Accordingly, courts have not hesitated to conclude
that “[a] single visit to a doctor is insufficient to establish a
treating physician relationship and, indeed, depending on the
Kane v. Astrue, 2011 WL 3353866, at *6 (N.D. Ohio
Aug. 3, 2011).
Therefore, and as Judge Roemer noted, “‘[o]pinions
rendered during a physician’s first visit with a claimant are not
entitled to controlling weight.’” Docket No. 11 at 15 (quoting
Hickman v. Colvin, 2014 WL 2765670, at *12 (M.D. Tenn. June 18,
because the Court can somehow infer that Dr. Vigna’s opinion
regarding plaintiff’s lifting ability continued over the course of
The Court disagrees.
At his third visit with Dr.
condition, stating that he was experiencing more relief of his
symptoms than he had in 16 years.
Notably, although he
had previously opined that plaintiff could not lift more than ten
pounds, Dr. Vigna did not include that opinion in his treatment
notes following this third visit, nor did he include in his
treatment notes from plaintiff’s fourth and final visit. The Court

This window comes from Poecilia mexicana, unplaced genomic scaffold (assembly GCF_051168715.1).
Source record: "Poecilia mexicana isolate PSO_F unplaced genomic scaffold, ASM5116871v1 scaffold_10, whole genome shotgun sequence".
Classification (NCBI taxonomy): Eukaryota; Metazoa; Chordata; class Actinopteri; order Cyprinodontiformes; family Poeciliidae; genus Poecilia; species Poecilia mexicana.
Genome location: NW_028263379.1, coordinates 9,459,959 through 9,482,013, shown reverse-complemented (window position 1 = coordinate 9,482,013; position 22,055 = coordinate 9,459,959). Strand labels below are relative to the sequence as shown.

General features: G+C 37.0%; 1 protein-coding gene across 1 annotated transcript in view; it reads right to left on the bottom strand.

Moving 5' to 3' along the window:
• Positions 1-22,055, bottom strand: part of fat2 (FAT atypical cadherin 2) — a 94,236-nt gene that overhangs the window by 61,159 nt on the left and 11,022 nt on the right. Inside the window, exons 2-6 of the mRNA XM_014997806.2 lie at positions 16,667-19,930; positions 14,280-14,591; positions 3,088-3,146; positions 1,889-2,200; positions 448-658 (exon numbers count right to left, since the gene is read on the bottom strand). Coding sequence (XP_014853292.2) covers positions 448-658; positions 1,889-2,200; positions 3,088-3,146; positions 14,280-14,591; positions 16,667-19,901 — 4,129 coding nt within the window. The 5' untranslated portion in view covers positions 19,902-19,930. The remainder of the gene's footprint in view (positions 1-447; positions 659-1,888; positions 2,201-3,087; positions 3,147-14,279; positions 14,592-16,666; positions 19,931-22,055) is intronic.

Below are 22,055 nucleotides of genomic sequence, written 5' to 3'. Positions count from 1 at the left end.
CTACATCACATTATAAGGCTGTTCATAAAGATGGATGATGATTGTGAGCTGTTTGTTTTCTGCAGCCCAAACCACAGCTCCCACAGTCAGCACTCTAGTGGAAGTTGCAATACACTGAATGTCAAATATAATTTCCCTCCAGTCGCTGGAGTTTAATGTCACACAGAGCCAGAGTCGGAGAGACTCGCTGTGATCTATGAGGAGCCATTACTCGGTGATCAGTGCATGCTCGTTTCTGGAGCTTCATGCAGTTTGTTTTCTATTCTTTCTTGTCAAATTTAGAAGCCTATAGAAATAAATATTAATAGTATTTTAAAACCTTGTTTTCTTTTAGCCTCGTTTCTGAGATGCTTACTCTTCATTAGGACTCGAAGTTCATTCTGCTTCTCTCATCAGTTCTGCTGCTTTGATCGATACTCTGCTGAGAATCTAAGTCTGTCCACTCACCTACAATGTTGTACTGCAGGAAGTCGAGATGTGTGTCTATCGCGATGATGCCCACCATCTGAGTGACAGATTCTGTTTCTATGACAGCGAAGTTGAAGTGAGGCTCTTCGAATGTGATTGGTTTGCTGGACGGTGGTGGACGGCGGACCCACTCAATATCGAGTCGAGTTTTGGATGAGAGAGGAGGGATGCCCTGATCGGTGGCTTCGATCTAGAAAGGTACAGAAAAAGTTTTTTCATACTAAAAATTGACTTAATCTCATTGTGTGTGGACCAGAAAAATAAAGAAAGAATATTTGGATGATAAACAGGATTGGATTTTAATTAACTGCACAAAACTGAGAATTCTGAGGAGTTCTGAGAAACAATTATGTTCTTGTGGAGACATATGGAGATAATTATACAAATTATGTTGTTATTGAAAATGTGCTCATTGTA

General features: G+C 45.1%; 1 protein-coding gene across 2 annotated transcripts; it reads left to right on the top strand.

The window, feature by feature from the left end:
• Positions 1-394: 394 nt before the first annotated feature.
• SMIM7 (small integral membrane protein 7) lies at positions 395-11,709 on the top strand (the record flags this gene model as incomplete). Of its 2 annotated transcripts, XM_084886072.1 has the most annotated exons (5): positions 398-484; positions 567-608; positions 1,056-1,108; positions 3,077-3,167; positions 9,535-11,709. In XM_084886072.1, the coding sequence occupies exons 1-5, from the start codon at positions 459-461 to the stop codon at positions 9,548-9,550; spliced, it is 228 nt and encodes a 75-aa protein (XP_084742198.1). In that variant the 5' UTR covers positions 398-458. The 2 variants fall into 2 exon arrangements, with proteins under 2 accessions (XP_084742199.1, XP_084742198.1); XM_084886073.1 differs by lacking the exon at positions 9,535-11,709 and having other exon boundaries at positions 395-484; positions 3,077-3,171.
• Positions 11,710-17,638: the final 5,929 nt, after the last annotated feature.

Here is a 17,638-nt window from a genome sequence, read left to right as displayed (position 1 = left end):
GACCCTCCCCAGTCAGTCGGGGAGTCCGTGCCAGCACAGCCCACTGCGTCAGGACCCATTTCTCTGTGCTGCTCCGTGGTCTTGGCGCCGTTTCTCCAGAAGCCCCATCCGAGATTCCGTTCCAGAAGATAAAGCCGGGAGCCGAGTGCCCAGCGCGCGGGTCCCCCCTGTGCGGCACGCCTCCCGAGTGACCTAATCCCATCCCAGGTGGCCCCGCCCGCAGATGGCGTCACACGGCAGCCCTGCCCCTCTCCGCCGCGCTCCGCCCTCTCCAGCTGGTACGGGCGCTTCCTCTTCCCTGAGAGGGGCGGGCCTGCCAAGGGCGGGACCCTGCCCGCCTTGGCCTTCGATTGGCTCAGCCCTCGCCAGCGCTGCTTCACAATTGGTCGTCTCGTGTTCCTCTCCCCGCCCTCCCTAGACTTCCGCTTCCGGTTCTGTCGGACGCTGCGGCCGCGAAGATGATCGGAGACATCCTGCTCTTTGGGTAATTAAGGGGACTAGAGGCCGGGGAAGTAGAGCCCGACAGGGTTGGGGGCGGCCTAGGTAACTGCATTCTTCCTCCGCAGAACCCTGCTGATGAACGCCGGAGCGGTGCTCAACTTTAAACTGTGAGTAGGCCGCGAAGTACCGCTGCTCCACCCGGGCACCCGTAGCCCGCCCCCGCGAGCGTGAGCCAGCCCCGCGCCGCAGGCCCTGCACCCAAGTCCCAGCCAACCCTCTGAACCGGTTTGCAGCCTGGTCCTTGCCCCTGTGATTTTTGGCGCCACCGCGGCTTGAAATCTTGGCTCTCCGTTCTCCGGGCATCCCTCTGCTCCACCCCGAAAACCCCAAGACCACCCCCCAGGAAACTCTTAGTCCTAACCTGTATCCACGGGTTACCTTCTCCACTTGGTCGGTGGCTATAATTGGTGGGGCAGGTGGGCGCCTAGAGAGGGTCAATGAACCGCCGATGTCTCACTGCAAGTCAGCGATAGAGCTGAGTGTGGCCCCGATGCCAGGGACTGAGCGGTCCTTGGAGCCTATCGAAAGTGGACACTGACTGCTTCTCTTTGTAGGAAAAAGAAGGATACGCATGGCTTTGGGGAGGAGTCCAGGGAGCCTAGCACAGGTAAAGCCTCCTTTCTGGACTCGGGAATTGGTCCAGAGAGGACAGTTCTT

therefore sees no basis in the record to infer or assume that Dr.
Vigna’s opinion remained static over the course of plaintiff’s four
Plaintiff further argues that Judge Roemer’s analysis was
flawed even assuming that Dr. Vigna was not a treating physician,
because the ALJ’s failure to explain the weight given to his
opinion necessitates remand. Again, the Court disagrees. As Judge
Roemer explained in his thorough R&R, while an ALJ is required to
consider and weigh the medical opinion evidence of record, “[a]n
ALJ’s failure to cite specific evidence does not indicate that such
evidence was not considered.”
Docket No. 11 at 15 (quoting Brault
v. Soc. Sec. Admin., 683 F.3d 443, 448 (2d Cir. 2012)).
it is well-established that “the failure to explicitly assign
weight to an opinion is harmless in certain situations, such as
where the ALJ’s decision reflects that the opinion was considered
or where the limitations assessed in the opinion are ultimately